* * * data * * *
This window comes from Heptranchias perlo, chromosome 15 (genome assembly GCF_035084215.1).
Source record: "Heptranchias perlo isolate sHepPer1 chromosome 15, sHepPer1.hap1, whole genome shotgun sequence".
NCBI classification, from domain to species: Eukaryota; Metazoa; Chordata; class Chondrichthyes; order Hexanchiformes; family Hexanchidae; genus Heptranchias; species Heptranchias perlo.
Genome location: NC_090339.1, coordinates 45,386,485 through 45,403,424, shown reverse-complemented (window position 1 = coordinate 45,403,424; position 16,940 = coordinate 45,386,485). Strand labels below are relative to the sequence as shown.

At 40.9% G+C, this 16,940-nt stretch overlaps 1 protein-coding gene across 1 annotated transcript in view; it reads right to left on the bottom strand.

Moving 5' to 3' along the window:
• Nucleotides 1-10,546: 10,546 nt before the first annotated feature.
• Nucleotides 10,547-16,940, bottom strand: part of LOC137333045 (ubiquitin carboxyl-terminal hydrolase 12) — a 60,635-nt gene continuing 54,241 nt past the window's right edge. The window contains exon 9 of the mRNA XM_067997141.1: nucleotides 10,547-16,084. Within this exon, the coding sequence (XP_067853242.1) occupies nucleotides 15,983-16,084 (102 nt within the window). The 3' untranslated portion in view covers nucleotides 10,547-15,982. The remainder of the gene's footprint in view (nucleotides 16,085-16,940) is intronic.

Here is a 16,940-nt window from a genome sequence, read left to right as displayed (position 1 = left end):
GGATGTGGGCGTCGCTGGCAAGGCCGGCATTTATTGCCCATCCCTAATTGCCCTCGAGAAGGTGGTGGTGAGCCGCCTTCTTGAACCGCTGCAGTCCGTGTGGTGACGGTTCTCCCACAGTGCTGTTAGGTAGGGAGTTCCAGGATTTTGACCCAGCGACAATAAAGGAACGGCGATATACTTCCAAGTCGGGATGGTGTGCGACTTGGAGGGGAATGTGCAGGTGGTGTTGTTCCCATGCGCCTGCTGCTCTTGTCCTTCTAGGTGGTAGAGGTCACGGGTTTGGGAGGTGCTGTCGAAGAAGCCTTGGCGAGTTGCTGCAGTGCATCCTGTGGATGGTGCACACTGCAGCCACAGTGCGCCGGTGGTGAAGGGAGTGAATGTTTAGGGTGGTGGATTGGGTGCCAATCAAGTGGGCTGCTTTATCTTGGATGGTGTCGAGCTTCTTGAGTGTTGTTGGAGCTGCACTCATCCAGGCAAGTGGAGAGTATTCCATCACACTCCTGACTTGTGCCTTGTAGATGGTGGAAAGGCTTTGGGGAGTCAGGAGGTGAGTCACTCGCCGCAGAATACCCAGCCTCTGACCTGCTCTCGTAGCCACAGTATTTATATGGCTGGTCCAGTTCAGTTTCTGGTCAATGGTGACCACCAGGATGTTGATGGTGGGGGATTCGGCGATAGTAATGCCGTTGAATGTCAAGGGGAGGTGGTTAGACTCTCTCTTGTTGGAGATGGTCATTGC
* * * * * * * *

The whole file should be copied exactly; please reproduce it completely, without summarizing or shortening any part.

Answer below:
This window comes from Heptranchias perlo, chromosome 15 (genome assembly GCF_035084215.1).
Source record: "Heptranchias perlo isolate sHepPer1 chromosome 15, sHepPer1.hap1, whole genome shotgun sequence".
NCBI classification, from domain to species: Eukaryota; Metazoa; Chordata; class Chondrichthyes; order Hexanchiformes; family Hexanchidae; genus Heptranchias; species Heptranchias perlo.
Genome location: NC_090339.1, coordinates 45,386,485 through 45,403,424, shown reverse-complemented (window position 1 = coordinate 45,403,424; position 16,940 = coordinate 45,386,485). Strand labels below are relative to the sequence as shown.

At 40.9% G+C, this 16,940-nt stretch overlaps 1 protein-coding gene across 1 annotated transcript in view; it reads right to left on the bottom strand.

Moving 5' to 3' along the window:
• Nucleotides 1-10,546: 10,546 nt before the first annotated feature.
• Nucleotides 10,547-16,940, bottom strand: part of LOC137333045 (ubiquitin carboxyl-terminal hydrolase 12) — a 60,635-nt gene continuing 54,241 nt past the window's right edge. The window contains exon 9 of the mRNA XM_067997141.1: nucleotides 10,547-16,084. Within this exon, the coding sequence (XP_067853242.1) occupies nucleotides 15,983-16,084 (102 nt within the window). The 3' untranslated portion in view covers nucleotides 10,547-15,982. The remainder of the gene's footprint in view (nucleotides 16,085-16,940) is intronic.

Here is a 16,940-nt window from a genome sequence, read left to right as displayed (position 1 = left end):
GGATGTGGGCGTCGCTGGCAAGGCCGGCATTTATTGCCCATCCCTAATTGCCCTCGAGAAGGTGGTGGTGAGCCGCCTTCTTGAACCGCTGCAGTCCGTGTGGTGACGGTTCTCCCACAGTGCTGTTAGGTAGGGAGTTCCAGGATTTTGACCCAGCGACAATAAAGGAACGGCGATATACTTCCAAGTCGGGATGGTGTGCGACTTGGAGGGGAATGTGCAGGTGGTGTTGTTCCCATGCGCCTGCTGCTCTTGTCCTTCTAGGTGGTAGAGGTCACGGGTTTGGGAGGTGCTGTCGAAGAAGCCTTGGCGAGTTGCTGCAGTGCATCCTGTGGATGGTGCACACTGCAGCCACAGTGCGCCGGTGGTGAAGGGAGTGAATGTTTAGGGTGGTGGATTGGGTGCCAATCAAGTGGGCTGCTTTATCTTGGATGGTGTCGAGCTTCTTGAGTGTTGTTGGAGCTGCACTCATCCAGGCAAGTGGAGAGTATTCCATCACACTCCTGACTTGTGCCTTGTAGATGGTGGAAAGGCTTTGGGGAGTCAGGAGGTGAGTCACTCGCCGCAGAATACCCAGCCTCTGACCTGCTCTCGTAGCCACAGTATTTATATGGCTGGTCCAGTTCAGTTTCTGGTCAATGGTGACCACCAGGATGTTGATGGTGGGGGATTCGGCGATAGTAATGCCGTTGAATGTCAAGGGGAGGTGGTTAGACTCTCTCTTGTTGGAGATGGTCATTGC